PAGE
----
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Tuesday, April 16, 2024

Common Causes of Tooth Pain

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Painful gums can be caused by various causes; some issues can be addressed at home while others require seeing a dentist.

Tooth sensitivity may be caused by worn enamel, as well as after receiving bleaching treatment or having dental restorations such as crowns or fillings installed, broken teeth or cracked fillings that leak fluids leaking out from them.

Check out common causes of tooth pain

Damage to the Tooth

Tooth damage is one of the leading causes of toothache. It could stem from cavities or cracks allowing bacteria into the pulp chamber of a tooth, leading to infection that leads to pus buildup and further increases discomfort – potentially even leading to its loss.

Tooth decay, caused when bacteria in the mouth feed on sugar and produce acid, is another leading cause of tooth pain. The acid breaks down mineral content found within teeth, leading to enamel erosion and cavities.

Other dental issues that may cause pain include broken or damaged fillings or crowns, cracked teeth or gum disease. A dull ache could indicate infection at the root while sharp throbbing pain can indicate exposed nerves from fractures or that fillings or crowns require replacing; additionally sensitivity to hot or cold temperatures could indicate that tooth pulp irritation.

Immediately rinse your tooth in warm water to clear away food debris and place it back into its socket (if possible). Use gauze or cotton balls to hold it securely while biting gently down on it for maximum support. Until your dentist can see you, take an acetaminophen or ibuprofen dose for pain management and inflammation control until then.

Gum Disease

Gum disease, beginning as mild inflammation such as gingivitis, can progress into serious damage to bone and tissue that supports teeth. Common symptoms of gum disease are bleeding when brushing, swollen gums and sensitive teeth; left untreated it can destroy roots of teeth leading to their loss and tooth extraction.

Periodontal abscesses, commonly referred to as gum abscesses, are symptoms of gum disease and require treatment with antibiotics or draining of pus. Gum disease may also cause gums to recede and expose nerve endings causing teeth to feel more sensitive than usual.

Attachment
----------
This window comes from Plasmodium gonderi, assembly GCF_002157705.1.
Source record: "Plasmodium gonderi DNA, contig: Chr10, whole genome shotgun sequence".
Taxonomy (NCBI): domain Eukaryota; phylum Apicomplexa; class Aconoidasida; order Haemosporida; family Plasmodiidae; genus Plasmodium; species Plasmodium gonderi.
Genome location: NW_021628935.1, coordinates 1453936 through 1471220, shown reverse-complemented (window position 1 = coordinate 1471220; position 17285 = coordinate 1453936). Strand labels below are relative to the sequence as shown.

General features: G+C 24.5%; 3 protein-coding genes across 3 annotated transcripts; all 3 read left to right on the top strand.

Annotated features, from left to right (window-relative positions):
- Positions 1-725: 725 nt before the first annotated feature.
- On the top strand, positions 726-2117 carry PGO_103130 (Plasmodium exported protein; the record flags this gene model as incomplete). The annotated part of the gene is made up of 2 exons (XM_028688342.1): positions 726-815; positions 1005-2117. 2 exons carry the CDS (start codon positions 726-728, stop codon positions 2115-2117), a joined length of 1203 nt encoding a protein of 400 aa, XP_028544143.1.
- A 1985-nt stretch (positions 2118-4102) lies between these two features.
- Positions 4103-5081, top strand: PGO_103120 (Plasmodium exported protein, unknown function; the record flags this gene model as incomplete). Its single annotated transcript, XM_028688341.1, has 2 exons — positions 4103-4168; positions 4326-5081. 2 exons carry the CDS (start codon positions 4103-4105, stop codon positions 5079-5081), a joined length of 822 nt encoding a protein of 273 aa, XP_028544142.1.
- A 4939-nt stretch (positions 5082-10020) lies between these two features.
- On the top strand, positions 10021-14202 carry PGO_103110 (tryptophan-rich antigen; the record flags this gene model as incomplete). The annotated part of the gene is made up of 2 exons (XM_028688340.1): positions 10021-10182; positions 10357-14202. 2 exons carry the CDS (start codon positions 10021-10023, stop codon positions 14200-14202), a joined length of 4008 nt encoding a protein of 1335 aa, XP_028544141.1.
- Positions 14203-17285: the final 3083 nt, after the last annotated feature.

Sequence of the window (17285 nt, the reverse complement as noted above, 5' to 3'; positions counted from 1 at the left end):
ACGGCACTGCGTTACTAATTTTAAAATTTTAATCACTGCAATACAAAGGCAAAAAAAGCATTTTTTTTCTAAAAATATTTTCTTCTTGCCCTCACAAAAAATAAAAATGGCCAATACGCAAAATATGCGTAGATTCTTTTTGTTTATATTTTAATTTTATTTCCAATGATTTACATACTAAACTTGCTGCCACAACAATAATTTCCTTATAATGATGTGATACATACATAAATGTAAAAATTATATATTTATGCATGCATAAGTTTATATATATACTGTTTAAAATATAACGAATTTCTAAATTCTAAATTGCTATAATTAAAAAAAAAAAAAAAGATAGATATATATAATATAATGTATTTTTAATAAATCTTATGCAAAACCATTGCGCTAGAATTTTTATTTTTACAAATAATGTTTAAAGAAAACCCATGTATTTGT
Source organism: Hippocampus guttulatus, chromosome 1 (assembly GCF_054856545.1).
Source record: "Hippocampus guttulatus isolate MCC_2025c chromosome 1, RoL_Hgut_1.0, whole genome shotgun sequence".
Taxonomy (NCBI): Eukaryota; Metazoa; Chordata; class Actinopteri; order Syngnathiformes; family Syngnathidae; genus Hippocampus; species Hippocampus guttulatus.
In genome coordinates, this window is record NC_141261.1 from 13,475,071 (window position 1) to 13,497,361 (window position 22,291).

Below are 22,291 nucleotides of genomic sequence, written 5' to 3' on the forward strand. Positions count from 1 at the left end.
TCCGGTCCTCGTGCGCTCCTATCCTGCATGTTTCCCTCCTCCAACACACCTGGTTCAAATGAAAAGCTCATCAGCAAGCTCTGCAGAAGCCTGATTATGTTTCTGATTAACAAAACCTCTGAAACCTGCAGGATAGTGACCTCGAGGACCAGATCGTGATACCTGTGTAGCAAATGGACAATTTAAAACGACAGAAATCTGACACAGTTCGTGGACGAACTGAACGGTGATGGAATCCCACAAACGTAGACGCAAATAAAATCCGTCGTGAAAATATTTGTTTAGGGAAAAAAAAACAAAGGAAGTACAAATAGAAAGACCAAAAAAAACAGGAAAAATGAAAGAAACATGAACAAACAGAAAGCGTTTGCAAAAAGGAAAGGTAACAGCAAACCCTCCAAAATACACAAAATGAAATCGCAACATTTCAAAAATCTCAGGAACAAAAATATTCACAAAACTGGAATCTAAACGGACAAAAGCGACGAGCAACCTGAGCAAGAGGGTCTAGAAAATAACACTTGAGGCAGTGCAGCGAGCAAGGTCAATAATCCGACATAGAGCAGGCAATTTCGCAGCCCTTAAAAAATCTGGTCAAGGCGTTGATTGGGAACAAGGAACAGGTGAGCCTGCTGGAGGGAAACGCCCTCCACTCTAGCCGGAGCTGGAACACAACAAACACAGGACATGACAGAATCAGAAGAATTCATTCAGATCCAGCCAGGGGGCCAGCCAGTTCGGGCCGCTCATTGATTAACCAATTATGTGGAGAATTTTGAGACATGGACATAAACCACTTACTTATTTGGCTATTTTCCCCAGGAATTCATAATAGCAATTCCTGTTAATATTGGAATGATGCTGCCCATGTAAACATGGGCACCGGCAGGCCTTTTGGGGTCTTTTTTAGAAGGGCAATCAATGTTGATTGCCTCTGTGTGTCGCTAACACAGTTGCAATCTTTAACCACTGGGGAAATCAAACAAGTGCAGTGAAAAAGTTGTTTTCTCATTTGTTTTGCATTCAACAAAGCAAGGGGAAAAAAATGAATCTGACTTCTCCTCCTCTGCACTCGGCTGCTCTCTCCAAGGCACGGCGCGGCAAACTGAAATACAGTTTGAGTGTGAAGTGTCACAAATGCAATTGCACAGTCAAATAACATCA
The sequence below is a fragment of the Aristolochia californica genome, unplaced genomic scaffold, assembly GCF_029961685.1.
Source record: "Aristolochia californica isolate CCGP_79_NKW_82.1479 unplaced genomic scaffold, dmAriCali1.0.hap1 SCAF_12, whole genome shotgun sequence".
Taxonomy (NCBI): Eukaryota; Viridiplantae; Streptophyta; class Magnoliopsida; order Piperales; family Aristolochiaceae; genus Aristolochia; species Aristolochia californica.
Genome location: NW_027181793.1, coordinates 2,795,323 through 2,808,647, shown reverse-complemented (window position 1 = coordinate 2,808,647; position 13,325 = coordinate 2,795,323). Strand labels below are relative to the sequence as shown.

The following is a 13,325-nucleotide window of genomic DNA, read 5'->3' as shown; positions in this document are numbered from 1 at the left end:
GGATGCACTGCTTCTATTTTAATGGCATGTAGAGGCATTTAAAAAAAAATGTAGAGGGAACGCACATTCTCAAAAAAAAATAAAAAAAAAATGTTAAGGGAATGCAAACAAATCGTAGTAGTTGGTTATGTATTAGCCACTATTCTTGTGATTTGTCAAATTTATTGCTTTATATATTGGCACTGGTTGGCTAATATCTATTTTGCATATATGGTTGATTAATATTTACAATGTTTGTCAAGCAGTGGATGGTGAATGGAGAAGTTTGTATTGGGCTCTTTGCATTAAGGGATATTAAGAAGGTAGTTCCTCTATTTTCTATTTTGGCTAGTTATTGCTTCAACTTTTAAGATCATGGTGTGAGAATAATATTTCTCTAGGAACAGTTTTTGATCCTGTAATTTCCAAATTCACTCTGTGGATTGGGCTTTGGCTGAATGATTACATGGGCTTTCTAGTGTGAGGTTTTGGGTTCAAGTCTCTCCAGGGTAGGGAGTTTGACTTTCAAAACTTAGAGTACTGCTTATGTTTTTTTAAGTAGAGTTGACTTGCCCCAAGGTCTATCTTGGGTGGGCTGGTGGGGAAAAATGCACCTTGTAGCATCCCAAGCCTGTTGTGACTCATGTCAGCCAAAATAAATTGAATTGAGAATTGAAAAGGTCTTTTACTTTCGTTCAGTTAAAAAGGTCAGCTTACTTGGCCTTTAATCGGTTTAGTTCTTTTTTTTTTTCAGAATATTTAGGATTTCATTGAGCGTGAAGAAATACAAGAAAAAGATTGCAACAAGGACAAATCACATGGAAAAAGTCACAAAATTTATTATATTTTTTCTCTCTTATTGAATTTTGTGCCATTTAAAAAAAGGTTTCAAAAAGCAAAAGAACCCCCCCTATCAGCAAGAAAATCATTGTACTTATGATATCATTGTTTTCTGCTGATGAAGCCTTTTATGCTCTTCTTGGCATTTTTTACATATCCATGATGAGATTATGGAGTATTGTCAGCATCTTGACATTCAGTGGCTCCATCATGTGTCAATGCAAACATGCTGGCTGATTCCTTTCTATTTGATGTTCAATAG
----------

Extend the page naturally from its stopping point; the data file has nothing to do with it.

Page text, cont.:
Gum disease treatment requires daily tooth brushing, flossing and visiting a dentist or dental hygienist at least twice annually for cleanings. Diet and lifestyle choices may also play a part in preventing gum disease; cutting back on sugary snacks like candy bars helps control bacteria that cause gum disease; while eating well-balanced meals full of vitamin C and E helps strengthen immunity against infections; also try not clenching/grinding your teeth to avoid placing extra stress on supporting tissues that could hasten their breakdown.

Sinus Infections

Sinusitis can lead to toothache as the roots of your upper rear teeth are situated close to your sinus cavities. As bacteria builds up in these sinuses, swelling occurs which presses on their roots resulting in pain for your upper rear teeth roots resulting in discomfort for you.

Your doctor may prescribe decongestants to ease pressure and decrease swelling in your sinuses. Drinking plenty of fluids – particularly hot beverages like tea and coffee – may also be beneficial, while steaming your face or taking a hot shower may provide temporary relief from sinus pressure. A nasal sprayer/neti pot can also help clear away blockages or congestion in the nose.

OTC medications like acetaminophen or ibuprofen may provide temporary relief from tooth pain caused by your sinus infection. If the discomfort continues, consult your dentist.

Untreated toothache can quickly lead to gum disease and dental decay, as well as regular dental visits (with cleanings, x-rays and consultations). Going regularly also can reduce your risk of cracks or breaks causing pain – not only that, but visiting regularly can also prevent the risk of sinusitis or headaches in addition to prevent other potential oral health issues from emerging early on.


Temporomandibular joints (TMJs), more commonly referred to as jaw joints, should operate without pain in order for muscles to move the jaw and teeth, chew and swallow food, talk, yawn and talk freely without discomfort. But if any injury should occur to one of these TMJ joints, muscle pain in the cheek and neck that mimics toothache may result. TMJ pain may also cause ringing in ears or even chest discomfort.

Toothaches typically indicate infection or inflammation of the center section of a tooth called pulp that contains nerve endings. They can be caused by food, sugar, air puffs, temperature extremes or physical trauma to the tooth such as trauma or dental cavities.

TMJ disorders may be the result of chronic jaw clenching or grinding (bruxism), poor posture, or an abnormal bite that prevents TMJ from functioning normally. Your dentist may recommend wearing a splint or bite plate while sleeping to relieve the pressure on the TMJ; stress management techniques; medications to relieve pain; and/or surgery only if symptoms fail to respond adequately to nonsurgical treatments.

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